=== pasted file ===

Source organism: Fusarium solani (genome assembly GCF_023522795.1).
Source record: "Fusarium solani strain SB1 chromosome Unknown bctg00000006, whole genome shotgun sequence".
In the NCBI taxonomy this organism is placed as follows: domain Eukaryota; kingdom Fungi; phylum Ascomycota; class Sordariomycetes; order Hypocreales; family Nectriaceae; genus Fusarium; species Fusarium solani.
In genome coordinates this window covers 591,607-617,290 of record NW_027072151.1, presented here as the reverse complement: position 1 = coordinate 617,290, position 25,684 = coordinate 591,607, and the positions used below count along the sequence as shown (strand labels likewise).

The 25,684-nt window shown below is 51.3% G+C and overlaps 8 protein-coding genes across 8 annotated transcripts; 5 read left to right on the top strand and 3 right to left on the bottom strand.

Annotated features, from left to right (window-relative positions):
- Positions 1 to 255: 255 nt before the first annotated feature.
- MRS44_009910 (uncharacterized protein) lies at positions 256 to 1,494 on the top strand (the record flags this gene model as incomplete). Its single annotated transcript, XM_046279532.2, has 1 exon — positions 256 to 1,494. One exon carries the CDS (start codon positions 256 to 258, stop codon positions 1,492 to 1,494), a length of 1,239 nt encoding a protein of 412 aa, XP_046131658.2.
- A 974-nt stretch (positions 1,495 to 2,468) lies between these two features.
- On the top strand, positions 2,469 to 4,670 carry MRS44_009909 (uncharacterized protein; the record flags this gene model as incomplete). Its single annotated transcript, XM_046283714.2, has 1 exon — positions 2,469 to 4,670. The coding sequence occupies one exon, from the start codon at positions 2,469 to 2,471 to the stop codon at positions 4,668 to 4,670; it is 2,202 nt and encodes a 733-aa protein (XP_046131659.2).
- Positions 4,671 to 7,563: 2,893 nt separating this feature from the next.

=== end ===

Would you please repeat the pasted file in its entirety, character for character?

Source organism: Fusarium solani (genome assembly GCF_023522795.1).
Source record: "Fusarium solani strain SB1 chromosome Unknown bctg00000006, whole genome shotgun sequence".
In the NCBI taxonomy this organism is placed as follows: domain Eukaryota; kingdom Fungi; phylum Ascomycota; class Sordariomycetes; order Hypocreales; family Nectriaceae; genus Fusarium; species Fusarium solani.
In genome coordinates this window covers 591,607-617,290 of record NW_027072151.1, presented here as the reverse complement: position 1 = coordinate 617,290, position 25,684 = coordinate 591,607, and the positions used below count along the sequence as shown (strand labels likewise).

The 25,684-nt window shown below is 51.3% G+C and overlaps 8 protein-coding genes across 8 annotated transcripts; 5 read left to right on the top strand and 3 right to left on the bottom strand.

Annotated features, from left to right (window-relative positions):
- Positions 1 to 255: 255 nt before the first annotated feature.
- MRS44_009910 (uncharacterized protein) lies at positions 256 to 1,494 on the top strand (the record flags this gene model as incomplete). Its single annotated transcript, XM_046279532.2, has 1 exon — positions 256 to 1,494. One exon carries the CDS (start codon positions 256 to 258, stop codon positions 1,492 to 1,494), a length of 1,239 nt encoding a protein of 412 aa, XP_046131658.2.
- A 974-nt stretch (positions 1,495 to 2,468) lies between these two features.
- On the top strand, positions 2,469 to 4,670 carry MRS44_009909 (uncharacterized protein; the record flags this gene model as incomplete). Its single annotated transcript, XM_046283714.2, has 1 exon — positions 2,469 to 4,670. The coding sequence occupies one exon, from the start codon at positions 2,469 to 2,471 to the stop codon at positions 4,668 to 4,670; it is 2,202 nt and encodes a 733-aa protein (XP_046131659.2).
- Positions 4,671 to 7,563: 2,893 nt separating this feature from the next.